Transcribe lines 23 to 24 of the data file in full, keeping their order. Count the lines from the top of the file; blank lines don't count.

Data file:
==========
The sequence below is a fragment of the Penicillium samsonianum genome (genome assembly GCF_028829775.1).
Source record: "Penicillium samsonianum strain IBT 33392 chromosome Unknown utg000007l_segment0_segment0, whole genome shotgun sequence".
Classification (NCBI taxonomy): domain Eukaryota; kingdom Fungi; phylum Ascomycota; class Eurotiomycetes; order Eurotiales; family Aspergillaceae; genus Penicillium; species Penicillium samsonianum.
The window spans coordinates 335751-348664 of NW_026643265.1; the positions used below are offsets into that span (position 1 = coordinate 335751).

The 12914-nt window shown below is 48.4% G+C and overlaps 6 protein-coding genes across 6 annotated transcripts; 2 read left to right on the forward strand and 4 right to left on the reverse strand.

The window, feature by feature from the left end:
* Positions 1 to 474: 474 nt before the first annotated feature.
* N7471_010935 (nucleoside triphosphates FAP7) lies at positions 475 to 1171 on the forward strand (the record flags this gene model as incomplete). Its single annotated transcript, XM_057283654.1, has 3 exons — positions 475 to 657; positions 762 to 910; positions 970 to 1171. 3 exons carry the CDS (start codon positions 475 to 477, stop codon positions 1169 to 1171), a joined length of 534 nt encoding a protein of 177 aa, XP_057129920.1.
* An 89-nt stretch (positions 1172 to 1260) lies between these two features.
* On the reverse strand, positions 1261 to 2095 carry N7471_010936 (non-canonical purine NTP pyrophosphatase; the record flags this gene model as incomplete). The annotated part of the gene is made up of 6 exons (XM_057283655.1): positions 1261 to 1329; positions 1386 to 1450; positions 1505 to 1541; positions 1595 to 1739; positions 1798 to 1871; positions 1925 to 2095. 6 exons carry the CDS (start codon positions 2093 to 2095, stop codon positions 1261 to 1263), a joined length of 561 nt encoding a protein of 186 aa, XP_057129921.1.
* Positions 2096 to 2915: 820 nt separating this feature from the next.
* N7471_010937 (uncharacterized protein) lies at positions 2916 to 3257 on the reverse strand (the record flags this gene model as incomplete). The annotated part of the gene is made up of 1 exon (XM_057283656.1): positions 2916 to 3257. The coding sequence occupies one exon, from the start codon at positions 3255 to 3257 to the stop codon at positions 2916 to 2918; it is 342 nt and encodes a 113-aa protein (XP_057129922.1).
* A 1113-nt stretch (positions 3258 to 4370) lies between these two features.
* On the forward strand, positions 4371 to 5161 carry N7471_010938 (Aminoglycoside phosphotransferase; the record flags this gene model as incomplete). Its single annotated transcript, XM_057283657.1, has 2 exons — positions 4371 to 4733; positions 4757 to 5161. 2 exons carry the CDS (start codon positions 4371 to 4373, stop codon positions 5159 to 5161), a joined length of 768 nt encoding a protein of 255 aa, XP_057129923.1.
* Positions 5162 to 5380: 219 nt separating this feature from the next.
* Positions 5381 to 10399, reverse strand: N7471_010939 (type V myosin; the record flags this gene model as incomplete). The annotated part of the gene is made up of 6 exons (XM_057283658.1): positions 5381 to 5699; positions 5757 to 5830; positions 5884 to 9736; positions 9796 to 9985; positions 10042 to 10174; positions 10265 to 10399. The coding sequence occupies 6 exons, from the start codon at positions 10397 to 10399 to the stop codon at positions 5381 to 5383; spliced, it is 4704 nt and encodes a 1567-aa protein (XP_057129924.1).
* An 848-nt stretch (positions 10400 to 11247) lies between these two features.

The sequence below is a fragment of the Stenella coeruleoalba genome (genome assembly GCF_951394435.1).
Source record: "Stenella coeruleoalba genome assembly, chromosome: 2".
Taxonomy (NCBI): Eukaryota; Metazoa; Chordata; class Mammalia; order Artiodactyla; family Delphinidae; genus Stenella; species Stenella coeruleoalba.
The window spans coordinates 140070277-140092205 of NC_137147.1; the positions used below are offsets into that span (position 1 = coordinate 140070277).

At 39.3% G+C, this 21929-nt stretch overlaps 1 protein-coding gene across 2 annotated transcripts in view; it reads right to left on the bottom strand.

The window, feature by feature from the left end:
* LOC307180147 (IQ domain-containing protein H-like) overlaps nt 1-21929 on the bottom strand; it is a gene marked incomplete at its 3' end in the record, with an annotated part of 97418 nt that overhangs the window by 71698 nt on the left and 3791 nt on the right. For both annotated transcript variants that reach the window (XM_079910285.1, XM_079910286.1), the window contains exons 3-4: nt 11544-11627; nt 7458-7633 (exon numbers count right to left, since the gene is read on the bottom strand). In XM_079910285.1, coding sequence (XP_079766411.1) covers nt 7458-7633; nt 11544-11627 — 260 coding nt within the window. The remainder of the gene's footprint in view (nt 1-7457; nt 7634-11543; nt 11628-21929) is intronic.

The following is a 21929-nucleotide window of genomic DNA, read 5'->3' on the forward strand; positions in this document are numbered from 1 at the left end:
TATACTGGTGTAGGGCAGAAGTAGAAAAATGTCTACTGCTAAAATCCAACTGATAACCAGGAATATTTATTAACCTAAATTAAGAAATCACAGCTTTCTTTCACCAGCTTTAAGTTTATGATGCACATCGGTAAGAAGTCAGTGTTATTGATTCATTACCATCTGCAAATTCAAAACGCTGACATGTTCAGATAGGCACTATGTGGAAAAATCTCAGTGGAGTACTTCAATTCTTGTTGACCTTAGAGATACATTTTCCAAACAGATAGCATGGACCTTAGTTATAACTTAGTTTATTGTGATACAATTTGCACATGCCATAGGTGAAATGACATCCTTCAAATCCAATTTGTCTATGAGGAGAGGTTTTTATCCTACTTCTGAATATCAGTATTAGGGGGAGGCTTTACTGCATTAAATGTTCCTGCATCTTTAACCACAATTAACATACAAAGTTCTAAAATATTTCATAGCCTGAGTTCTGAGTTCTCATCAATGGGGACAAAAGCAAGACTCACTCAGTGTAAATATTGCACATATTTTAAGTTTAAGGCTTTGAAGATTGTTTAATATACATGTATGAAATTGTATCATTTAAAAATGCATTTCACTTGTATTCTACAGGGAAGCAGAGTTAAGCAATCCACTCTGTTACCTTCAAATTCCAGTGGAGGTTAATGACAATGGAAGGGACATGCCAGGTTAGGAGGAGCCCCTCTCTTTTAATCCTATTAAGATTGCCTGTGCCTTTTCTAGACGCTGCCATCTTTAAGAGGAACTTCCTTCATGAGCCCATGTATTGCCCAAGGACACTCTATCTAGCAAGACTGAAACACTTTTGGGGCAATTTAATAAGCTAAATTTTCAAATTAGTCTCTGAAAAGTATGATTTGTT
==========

The window, feature by feature from the left end:
* LOC307180147 (IQ domain-containing protein H-like) overlaps nt 1-21929 on the bottom strand; it is a gene marked incomplete at its 3' end in the record, with an annotated part of 97418 nt that overhangs the window by 71698 nt on the left and 3791 nt on the right. For both annotated transcript variants that reach the window (XM_079910285.1, XM_079910286.1), the window contains exons 3-4: nt 11544-11627; nt 7458-7633 (exon numbers count right to left, since the gene is read on the bottom strand). In XM_079910285.1, coding sequence (XP_079766411.1) covers nt 7458-7633; nt 11544-11627 — 260 coding nt within the window. The remainder of the gene's footprint in view (nt 1-7457; nt 7634-11543; nt 11628-21929) is intronic.